• Back to front. Although Llywelyn the Last, Llywelyn ap Gruffydd, takes pride of place in the huge mural near Wye Bridge that depicts his final days, look out for the blacksmith, Red Madoc, who reversed the horseshoes on Llywelyn’s mount so that the prints in the snow would look as if he was travelling in the opposite direction when fleeing from his ambushers.

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You’ll easily spend a full day exploring Builth (especially if there’s an event on at the Royal Welsh Showground). Here’s a run-down of town’s highlights. You don’t have to visit them in any particular order but we’ve arranged them in a way that makes sense on the ground. If you don’t have a day at your disposal, take your pick from the places that interest you the most.


Wye Bridge

Builth owes its existence to its location as a strategic crossing point over the River Wye between North and South Wales. This picturesque six-arched stone bridge dates from 1779, a replacement for an earlier timber structure. It links the town with Llanelwedd across the river, home to the Royal Welsh Showground.


Remembering Llywelyn the Last

The course of Welsh history was decided when Llywelyn ap Gruffydd, the last native prince of Wales, was killed in 1282 in an ambush by English soldiers at Cilmeri, a few miles west of Builth. A memorial stone at Cilmeri is a significant shrine, still used to remember Llywelyn and the cause of Welsh independence. You don’t have to go to Cilmeri to recall Llywelyn’s fate. The tale of his final days is portrayed in a huge mural on the side of Cribs Clothing near the Wye Bridge.


Builth Castle

Hidden away on a hill opposite the Wye Bridge, this stronghold was built in Norman times to control the river crossing. The original motte and bailey fortification changed hands between English and Welsh forces before being rebuilt in stone in the late 13th century by King Edward I, the English monarch who was also responsible for the world-famous castles of North Wales.


Unlike his monumental efforts at Caernarfon and Conwy, Builth Castle eventually fell into decay, its stones probably used in the rebuilding of the town after the Great Fire of 1690. Today, it’s a wild, almost forgotten spot, accessed by a narrow, steep path off High Street. Its steep mound, ringed by a deep ditch, hints at the dominant presence the castle must have had in its prime.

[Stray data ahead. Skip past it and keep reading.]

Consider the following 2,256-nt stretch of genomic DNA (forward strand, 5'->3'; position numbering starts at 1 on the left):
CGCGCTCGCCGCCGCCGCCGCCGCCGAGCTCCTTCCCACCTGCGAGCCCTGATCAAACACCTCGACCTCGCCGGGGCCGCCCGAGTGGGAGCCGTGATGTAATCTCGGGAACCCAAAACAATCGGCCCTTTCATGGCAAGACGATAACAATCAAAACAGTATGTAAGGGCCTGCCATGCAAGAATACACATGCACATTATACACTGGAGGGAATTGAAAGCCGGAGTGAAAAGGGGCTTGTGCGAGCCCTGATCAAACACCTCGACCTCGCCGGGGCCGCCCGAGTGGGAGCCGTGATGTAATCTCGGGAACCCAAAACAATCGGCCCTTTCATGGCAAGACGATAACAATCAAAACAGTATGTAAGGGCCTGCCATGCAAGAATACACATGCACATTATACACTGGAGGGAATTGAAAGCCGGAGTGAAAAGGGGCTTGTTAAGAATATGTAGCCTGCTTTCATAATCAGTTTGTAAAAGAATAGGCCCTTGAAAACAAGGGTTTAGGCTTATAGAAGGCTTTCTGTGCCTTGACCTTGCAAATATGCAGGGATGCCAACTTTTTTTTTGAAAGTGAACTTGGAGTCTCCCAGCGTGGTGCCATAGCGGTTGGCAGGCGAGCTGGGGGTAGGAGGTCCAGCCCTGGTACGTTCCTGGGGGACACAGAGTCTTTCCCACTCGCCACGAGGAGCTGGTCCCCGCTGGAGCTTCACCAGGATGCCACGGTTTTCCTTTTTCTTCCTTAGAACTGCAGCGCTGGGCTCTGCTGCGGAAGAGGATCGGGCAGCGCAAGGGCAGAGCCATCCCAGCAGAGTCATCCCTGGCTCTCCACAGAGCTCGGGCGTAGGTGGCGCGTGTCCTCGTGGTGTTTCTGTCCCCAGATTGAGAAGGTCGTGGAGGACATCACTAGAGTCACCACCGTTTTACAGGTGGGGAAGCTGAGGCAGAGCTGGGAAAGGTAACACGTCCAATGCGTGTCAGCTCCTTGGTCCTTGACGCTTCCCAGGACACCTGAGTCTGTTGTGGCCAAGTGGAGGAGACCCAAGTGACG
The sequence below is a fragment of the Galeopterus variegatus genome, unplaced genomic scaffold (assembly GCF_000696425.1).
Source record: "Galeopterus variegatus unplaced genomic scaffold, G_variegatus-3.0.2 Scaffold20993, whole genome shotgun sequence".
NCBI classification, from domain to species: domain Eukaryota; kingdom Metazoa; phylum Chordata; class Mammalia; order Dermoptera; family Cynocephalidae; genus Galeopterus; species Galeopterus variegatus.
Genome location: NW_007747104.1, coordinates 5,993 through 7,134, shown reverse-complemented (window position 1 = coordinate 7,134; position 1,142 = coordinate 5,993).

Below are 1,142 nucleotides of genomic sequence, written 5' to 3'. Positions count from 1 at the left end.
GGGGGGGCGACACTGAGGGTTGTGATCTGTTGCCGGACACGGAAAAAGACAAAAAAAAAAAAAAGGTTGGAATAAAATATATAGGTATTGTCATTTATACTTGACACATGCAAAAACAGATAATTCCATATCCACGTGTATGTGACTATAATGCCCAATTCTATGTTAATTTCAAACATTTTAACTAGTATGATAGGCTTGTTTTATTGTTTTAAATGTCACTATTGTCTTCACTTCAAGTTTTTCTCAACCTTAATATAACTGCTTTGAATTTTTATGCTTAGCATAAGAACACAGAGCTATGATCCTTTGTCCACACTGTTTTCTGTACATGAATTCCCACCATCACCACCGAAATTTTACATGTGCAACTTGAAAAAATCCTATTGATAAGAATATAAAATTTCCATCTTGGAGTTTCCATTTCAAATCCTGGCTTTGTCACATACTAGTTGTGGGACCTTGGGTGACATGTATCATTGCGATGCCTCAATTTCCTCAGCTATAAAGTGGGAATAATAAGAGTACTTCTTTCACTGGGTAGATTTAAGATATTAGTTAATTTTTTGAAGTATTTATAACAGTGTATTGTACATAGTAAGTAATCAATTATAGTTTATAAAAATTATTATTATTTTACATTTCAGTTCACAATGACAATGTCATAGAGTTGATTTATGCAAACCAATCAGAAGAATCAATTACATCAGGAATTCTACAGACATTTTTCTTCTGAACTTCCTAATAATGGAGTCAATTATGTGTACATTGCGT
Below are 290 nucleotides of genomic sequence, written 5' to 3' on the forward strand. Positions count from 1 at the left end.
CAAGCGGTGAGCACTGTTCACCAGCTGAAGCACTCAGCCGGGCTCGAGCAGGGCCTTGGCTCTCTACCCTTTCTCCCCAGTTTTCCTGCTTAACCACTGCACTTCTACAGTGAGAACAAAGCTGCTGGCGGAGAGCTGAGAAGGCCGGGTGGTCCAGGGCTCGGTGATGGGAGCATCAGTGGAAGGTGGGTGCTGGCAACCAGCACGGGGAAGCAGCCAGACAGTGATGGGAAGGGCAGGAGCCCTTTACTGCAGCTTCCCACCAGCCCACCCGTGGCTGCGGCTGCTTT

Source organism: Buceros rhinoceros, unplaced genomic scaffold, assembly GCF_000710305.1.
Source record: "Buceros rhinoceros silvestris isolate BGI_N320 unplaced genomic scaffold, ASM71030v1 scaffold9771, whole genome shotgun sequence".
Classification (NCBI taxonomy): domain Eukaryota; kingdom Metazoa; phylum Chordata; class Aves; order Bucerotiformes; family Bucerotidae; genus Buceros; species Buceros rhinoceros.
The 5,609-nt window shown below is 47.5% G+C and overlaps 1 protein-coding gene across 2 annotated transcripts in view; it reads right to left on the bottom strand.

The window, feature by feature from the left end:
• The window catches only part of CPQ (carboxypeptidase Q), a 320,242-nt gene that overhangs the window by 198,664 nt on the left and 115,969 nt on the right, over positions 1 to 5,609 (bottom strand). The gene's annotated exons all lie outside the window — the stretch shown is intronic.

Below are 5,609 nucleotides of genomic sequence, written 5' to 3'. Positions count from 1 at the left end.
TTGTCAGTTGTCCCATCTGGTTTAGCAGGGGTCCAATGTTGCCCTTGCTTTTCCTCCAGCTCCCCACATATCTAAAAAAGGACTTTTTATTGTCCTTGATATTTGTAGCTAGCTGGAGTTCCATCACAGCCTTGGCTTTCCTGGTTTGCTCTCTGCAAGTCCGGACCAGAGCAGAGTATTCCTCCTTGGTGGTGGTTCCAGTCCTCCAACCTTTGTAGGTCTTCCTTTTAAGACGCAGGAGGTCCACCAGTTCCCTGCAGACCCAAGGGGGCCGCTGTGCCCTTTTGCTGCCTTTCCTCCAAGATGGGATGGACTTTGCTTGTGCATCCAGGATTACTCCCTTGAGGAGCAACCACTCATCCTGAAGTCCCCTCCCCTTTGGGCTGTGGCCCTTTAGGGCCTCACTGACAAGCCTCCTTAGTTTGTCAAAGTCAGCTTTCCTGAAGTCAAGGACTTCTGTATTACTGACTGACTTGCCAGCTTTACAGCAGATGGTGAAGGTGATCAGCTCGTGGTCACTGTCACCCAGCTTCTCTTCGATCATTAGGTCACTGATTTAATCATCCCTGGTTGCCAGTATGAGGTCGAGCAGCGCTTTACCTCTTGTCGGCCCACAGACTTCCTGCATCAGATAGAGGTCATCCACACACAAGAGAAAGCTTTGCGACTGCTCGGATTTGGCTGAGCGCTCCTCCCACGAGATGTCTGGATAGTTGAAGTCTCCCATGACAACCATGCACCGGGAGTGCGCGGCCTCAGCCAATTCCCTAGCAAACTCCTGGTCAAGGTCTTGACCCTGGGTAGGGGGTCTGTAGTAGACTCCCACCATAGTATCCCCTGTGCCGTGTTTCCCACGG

High Street

The busy, beating heart of Builth is lined with a diverse range of shops, inns and cafés. You’ll find everything here from barista coffee shops to stores selling country supplies, reflecting a town that’s traditionally rural with a dash of style.


Heritage Centre

Located along High Street, this small centre is full of photographs and material from the Builth Wells of old. Helpful volunteer staff will be happy to provide more information on the town. Opening times are displayed in the window.


The Groe

This large green space, bordering the River Wye, contains many public amenities including a children’s play area, tennis courts, bowling green and BMX pump track. But its main attraction is the riverside walk. Follow the tree-lined path westwards to a lovely spot where the River Irfon flows into the Wye.


If you want to go further cross the little suspension bridge and follow the Wye Valley Walk to Pen-ddôl Rocks where the Wye twists and tumbles along a dramatic stretch of rapids and deep pools.


St Mary’s Church

As it now stands the church is mainly Victorian. However, the oval-shaped churchyard suggests that this spot may have been a place of worship in distant Celtic times.


The imposing Victorian structure mostly replaced an earlier Norman and 14th-century church, the tower from the latter era still in place. Peek inside and you’ll see a 14th-century font, impressive stained-glass east window and the effigy of John Lloyd of Towy (d.1585), a gentleman who served as a squire to Queen Elizabeth I.


Royal Welsh Showground

Just across the river, this sprawling showground – a town in itself, with an array of cavernous halls, offices and performance areas – bursts into life on many occasions during the year when it stages antique and country fairs, events, gatherings and agricultural shows.


The Big One, of course, is summer’s Royal Welsh Show, a colourful four-day country jamboree that attracts not just the farming community but an audience from far and wide. In addition to the livestock displays, competitions and performances in the main ring there’s an entire village of stalls selling food, crafts, homeware, clothes… you name it, it’s here at the Royal Welsh. Wear comfortable shoes.


Wyeside Arts Centre

Housed in an ornate 19th-century building that served as the towns Assembly Rooms, the centre presents live performances, film and community arts. The town’s white ox emblem is pictured in relief on the building’s façade.